When Marty and Doug met in the fall of their freshman year, as they tell it, they were immediately smitten. The '60s were happening, and everything seemed new and experimental. At the height of the civil-rights movement, the pair took a six-week road trip to the South with an interracial student group, befriending activists of all stripes between New York and Alabama.

After about a semester at the college, Marty and Doug dropped out — even the most free-flowing curriculum seems to have been too square for them. They wound up in Cambridge, Mass., and found jobs at a shop that produced handmade clothing, leather goods and silver. There, they learned to make jewelry in the simple, elegant style that became their trademark.

There was a small hiccup in their bohemian paradise: The Vietnam War was raging and, in 1966, Doug applied for conscientious-objector status. After waiting more than a year for clearance, he burned his draft card in a fit of civil disobedience and resolved to refuse induction. That meant he could be sent to prison.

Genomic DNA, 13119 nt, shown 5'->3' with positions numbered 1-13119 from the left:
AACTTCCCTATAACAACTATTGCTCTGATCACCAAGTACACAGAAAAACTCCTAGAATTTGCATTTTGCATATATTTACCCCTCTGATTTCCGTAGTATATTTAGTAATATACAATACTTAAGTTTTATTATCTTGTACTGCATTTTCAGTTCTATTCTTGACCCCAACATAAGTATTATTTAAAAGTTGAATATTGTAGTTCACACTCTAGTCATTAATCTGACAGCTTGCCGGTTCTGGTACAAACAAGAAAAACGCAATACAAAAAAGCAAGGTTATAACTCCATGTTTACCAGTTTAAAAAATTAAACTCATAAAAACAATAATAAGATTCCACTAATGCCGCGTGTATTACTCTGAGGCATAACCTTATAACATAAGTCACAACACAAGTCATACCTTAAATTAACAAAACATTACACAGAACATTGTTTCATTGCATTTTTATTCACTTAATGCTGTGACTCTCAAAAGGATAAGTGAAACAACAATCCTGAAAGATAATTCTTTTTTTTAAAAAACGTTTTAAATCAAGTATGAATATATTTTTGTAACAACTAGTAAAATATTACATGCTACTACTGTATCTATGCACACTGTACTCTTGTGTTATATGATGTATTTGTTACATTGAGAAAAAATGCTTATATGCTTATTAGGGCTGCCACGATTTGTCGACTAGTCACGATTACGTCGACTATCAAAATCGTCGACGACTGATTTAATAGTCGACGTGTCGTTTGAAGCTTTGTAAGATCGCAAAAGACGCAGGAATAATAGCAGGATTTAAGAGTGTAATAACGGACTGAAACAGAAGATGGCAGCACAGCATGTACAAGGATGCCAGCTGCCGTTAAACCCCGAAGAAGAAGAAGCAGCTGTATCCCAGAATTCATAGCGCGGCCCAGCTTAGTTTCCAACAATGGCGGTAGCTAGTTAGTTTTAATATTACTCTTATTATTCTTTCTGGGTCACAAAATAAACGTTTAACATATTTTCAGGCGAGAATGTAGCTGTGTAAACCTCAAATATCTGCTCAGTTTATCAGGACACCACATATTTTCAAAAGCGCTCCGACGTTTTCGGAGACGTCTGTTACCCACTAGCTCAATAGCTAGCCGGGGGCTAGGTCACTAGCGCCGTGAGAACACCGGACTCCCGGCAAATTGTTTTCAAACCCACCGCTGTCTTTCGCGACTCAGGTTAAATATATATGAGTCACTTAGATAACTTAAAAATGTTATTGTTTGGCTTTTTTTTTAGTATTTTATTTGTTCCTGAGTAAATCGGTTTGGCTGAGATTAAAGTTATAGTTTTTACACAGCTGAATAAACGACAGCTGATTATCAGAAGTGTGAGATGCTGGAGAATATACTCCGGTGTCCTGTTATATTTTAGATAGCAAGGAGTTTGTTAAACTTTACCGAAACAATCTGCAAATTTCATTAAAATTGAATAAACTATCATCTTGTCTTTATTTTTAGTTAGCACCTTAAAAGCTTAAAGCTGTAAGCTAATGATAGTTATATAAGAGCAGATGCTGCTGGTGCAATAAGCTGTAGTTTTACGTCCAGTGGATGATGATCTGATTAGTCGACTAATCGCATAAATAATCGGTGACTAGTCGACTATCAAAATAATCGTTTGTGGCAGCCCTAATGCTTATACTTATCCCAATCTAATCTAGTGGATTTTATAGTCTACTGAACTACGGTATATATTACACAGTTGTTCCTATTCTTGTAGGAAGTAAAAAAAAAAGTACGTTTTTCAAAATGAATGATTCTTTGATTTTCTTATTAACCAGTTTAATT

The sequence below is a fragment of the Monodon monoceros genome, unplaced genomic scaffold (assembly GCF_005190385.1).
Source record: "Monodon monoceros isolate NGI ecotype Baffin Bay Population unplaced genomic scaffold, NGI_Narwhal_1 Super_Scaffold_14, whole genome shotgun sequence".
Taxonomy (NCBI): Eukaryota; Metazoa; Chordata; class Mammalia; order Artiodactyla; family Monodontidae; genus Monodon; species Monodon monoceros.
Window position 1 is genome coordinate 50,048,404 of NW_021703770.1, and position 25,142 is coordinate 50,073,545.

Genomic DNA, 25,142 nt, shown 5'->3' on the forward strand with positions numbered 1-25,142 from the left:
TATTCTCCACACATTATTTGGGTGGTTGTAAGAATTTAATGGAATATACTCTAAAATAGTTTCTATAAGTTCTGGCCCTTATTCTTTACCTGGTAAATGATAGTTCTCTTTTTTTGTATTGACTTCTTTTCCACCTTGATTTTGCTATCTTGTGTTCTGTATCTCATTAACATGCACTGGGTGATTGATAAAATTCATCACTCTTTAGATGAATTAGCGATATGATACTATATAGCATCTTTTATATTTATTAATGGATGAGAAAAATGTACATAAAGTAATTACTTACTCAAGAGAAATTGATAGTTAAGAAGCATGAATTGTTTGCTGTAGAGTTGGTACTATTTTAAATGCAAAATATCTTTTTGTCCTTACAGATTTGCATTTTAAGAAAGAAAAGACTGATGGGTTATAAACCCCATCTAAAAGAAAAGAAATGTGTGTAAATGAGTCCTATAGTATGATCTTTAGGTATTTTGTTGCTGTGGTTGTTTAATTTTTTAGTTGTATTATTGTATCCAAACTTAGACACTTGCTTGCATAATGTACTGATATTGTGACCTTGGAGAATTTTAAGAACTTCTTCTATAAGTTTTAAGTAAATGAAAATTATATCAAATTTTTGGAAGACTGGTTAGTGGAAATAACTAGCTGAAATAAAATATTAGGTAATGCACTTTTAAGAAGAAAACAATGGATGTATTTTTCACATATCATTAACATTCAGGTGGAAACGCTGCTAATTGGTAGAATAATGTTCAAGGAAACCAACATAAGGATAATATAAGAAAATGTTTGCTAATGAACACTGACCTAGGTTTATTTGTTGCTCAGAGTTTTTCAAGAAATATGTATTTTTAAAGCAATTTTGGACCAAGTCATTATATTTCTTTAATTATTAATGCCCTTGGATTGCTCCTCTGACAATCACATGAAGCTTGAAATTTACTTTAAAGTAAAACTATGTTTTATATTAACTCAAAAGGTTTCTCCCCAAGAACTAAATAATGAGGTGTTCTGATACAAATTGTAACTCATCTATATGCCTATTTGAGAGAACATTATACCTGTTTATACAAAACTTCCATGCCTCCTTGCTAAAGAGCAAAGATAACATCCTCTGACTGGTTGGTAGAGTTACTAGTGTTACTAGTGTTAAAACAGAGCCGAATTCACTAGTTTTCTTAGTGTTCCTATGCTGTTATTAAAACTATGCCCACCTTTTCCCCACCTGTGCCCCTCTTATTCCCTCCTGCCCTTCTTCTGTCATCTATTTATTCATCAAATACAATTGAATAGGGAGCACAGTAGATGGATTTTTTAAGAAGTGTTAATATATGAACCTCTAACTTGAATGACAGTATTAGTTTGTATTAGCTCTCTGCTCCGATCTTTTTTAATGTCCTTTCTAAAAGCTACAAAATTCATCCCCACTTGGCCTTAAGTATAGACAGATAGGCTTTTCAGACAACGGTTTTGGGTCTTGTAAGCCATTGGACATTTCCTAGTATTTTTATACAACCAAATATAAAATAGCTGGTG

He and Marty knew visitation would be easier if they were husband and wife. So they tied the knot on December 30, 1967, a month after a council-of-elders-style Quaker meeting hastily convened by Marty's family, who lived beside the Burlington Friends Meeting on North Prospect Street. "Everyone thought we were pregnant," recalled Doug.

A few months later, he finally got approved for alternative service in Cambridge as a hospital orderly, rendering the nuptial scramble unnecessary. But the pair were serious about each other, and when their son Jesse was born, they wanted to put down roots.

That's when they packed their belongings and drove from Doug's parents' house in Bethesda to Burlington in search of a fresh start. Befitting their revolutionary attitudes, Fire & Metal opened on July 14 — Bastille Day.

Doug French - GLENN RUSSELL
  • Glenn Russell
  • Doug French

When the Frenches moved to Cherry Street, downtown Burlington had not yet evolved into the dining-and-shopping mecca it is today.

"In those days, Church Street was what you drove up on a Saturday, honking your horn after you got married," remembered Doug.